Penn State Harrisburg will hold a Read-In this month in celebration of black history and black literature as part of the school’s commitment to diversity and equality. The Office of Student Life at Penn State will sponsor this event today to take place in the Oliver LaGrone Cultural Arts Center, Olmsted Building, on the campus.

 

(PSU)

The inspiration for the read-in came from the National African-American Read-In which first began in 1989 to spotlight black authors and their contributions and to promote literacy. Schools, churches, libraries, teachers, and community leaders are all encouraged to consider participating in or hosting a read-in event.

 

With illiteracy at epidemic levels within our society alone, it is important to hold events such as this to shed light on great literature. An event such as this also brings light to the problem. In the United States alone, 44 million adults have trouble reading a simple children’s story to their kids. Forty-five million are considered “functionally illiterate” and are not able to read above a 5th-grade level

 

Illiteracy has long been thought to be connected to low income and crime. Consider this, according to the Literacy Project Foundation, three out of five people in prison are unable to read; 85 percent of juvenile offenders are unable to read; and approximately 50 percent — that is half of all American citizens — read too poorly to understand a prescription drug label.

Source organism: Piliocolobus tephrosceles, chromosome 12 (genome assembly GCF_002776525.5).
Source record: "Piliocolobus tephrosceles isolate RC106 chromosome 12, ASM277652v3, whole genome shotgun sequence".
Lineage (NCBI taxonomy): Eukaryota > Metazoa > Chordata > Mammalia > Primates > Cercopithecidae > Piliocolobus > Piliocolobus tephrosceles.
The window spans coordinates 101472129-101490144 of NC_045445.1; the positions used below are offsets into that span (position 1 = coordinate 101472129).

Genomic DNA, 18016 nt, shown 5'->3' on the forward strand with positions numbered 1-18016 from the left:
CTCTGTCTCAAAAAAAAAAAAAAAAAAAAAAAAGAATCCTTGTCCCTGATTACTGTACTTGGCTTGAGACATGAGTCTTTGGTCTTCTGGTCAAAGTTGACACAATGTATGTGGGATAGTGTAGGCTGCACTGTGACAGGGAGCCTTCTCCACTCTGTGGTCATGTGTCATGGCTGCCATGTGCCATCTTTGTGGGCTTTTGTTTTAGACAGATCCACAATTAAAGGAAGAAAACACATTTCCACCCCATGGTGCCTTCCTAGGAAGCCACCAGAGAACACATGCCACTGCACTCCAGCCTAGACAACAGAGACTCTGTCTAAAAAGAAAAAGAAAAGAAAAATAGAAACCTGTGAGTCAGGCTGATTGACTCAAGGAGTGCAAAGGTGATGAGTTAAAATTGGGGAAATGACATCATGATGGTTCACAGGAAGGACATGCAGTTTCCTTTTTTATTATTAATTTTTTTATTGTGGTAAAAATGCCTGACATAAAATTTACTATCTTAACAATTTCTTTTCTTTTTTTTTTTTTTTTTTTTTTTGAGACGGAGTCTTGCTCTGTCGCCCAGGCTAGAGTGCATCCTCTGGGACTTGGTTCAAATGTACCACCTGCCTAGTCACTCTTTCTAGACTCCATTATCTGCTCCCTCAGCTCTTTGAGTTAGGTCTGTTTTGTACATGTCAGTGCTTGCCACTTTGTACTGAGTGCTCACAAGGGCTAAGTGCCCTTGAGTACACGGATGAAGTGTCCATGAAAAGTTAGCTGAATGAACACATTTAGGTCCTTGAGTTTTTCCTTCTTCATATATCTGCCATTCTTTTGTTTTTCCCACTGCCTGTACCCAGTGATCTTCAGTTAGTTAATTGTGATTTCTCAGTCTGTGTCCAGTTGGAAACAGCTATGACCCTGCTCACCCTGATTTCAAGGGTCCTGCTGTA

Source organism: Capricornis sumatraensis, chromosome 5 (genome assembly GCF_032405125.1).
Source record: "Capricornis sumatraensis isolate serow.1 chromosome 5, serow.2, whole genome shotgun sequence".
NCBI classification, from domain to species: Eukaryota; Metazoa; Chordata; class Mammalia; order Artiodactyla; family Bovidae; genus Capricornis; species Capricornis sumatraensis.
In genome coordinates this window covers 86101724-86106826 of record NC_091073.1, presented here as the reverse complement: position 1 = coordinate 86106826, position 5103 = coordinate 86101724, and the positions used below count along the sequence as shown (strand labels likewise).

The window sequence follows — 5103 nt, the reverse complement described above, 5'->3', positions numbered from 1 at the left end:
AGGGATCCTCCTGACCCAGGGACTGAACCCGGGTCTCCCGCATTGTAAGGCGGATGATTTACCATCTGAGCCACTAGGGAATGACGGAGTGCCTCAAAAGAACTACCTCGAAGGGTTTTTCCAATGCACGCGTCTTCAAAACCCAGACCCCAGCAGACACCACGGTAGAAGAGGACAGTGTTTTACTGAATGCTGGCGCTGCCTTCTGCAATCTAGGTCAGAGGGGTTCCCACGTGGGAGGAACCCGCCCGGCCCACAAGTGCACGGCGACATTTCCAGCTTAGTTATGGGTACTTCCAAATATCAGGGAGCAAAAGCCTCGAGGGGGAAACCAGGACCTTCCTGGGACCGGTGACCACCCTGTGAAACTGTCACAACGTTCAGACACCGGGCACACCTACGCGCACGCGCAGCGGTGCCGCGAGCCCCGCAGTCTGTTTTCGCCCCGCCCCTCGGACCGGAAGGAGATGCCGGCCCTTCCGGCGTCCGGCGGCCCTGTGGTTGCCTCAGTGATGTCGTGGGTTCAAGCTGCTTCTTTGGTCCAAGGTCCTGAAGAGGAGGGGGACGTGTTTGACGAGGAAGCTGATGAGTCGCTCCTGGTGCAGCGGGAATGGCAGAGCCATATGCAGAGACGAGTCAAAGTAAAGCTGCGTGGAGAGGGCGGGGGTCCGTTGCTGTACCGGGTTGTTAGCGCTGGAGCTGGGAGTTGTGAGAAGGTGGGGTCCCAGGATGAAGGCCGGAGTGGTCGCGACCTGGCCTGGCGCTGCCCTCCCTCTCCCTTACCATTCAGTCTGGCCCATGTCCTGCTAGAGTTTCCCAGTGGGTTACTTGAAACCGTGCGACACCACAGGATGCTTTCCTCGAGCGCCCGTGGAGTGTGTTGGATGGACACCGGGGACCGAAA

Events like a read-in can offer hope to every community. Being read to at an event by a good reader can enhance and inspire an appetite for more reading. Adults who have a hard time reading may be motivated to learn through free literacy programs that aim to teach them the skills needed. Children who are read to gain a love of reading as well as an appreciation for the art of storytelling.

 

Hosting a read-in can help bring a community together to enjoy one of the most leisurely and enjoyable pastimes ever, with a focus on black authors and their outstanding contributions to literature. The National Council of Teachers of English offers free information and a toolkit to get started with hosting a read-in for Black History Month.

 

What are some of the ways you celebrate Black History Month? Let’s discuss here or on Twitter: @lcarterwriter.